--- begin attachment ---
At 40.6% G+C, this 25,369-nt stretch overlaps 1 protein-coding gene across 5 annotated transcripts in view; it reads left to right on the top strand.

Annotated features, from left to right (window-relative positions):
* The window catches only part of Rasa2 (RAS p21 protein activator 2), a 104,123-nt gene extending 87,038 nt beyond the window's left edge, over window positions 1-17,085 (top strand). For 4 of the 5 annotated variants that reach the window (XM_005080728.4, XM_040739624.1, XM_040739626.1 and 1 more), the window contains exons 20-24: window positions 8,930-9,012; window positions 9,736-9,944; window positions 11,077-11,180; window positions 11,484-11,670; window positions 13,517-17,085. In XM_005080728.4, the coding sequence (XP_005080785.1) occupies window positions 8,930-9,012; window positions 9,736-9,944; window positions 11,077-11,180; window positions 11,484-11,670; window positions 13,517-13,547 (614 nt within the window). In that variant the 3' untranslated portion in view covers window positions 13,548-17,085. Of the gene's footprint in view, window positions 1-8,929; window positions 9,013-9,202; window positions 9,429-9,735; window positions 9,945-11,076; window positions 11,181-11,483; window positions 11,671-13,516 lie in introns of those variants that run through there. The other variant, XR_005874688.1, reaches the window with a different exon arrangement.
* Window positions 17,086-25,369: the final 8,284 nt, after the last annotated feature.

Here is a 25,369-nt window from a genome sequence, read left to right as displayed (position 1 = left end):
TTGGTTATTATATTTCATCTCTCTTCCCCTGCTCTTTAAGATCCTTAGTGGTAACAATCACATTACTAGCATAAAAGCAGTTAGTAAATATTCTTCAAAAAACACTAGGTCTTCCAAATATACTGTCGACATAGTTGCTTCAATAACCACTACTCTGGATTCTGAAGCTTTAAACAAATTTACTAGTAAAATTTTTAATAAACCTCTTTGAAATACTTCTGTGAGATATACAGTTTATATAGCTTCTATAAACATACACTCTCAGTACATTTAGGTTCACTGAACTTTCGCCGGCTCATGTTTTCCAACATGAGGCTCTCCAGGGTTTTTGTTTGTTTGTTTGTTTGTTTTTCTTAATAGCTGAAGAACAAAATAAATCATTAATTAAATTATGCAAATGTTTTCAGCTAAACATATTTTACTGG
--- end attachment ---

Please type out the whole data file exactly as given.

At 40.6% G+C, this 25,369-nt stretch overlaps 1 protein-coding gene across 5 annotated transcripts in view; it reads left to right on the top strand.

Annotated features, from left to right (window-relative positions):
* The window catches only part of Rasa2 (RAS p21 protein activator 2), a 104,123-nt gene extending 87,038 nt beyond the window's left edge, over window positions 1-17,085 (top strand). For 4 of the 5 annotated variants that reach the window (XM_005080728.4, XM_040739624.1, XM_040739626.1 and 1 more), the window contains exons 20-24: window positions 8,930-9,012; window positions 9,736-9,944; window positions 11,077-11,180; window positions 11,484-11,670; window positions 13,517-17,085. In XM_005080728.4, the coding sequence (XP_005080785.1) occupies window positions 8,930-9,012; window positions 9,736-9,944; window positions 11,077-11,180; window positions 11,484-11,670; window positions 13,517-13,547 (614 nt within the window). In that variant the 3' untranslated portion in view covers window positions 13,548-17,085. Of the gene's footprint in view, window positions 1-8,929; window positions 9,013-9,202; window positions 9,429-9,735; window positions 9,945-11,076; window positions 11,181-11,483; window positions 11,671-13,516 lie in introns of those variants that run through there. The other variant, XR_005874688.1, reaches the window with a different exon arrangement.
* Window positions 17,086-25,369: the final 8,284 nt, after the last annotated feature.

Here is a 25,369-nt window from a genome sequence, read left to right as displayed (position 1 = left end):
TTGGTTATTATATTTCATCTCTCTTCCCCTGCTCTTTAAGATCCTTAGTGGTAACAATCACATTACTAGCATAAAAGCAGTTAGTAAATATTCTTCAAAAAACACTAGGTCTTCCAAATATACTGTCGACATAGTTGCTTCAATAACCACTACTCTGGATTCTGAAGCTTTAAACAAATTTACTAGTAAAATTTTTAATAAACCTCTTTGAAATACTTCTGTGAGATATACAGTTTATATAGCTTCTATAAACATACACTCTCAGTACATTTAGGTTCACTGAACTTTCGCCGGCTCATGTTTTCCAACATGAGGCTCTCCAGGGTTTTTGTTTGTTTGTTTGTTTGTTTTTCTTAATAGCTGAAGAACAAAATAAATCATTAATTAAATTATGCAAATGTTTTCAGCTAAACATATTTTACTGG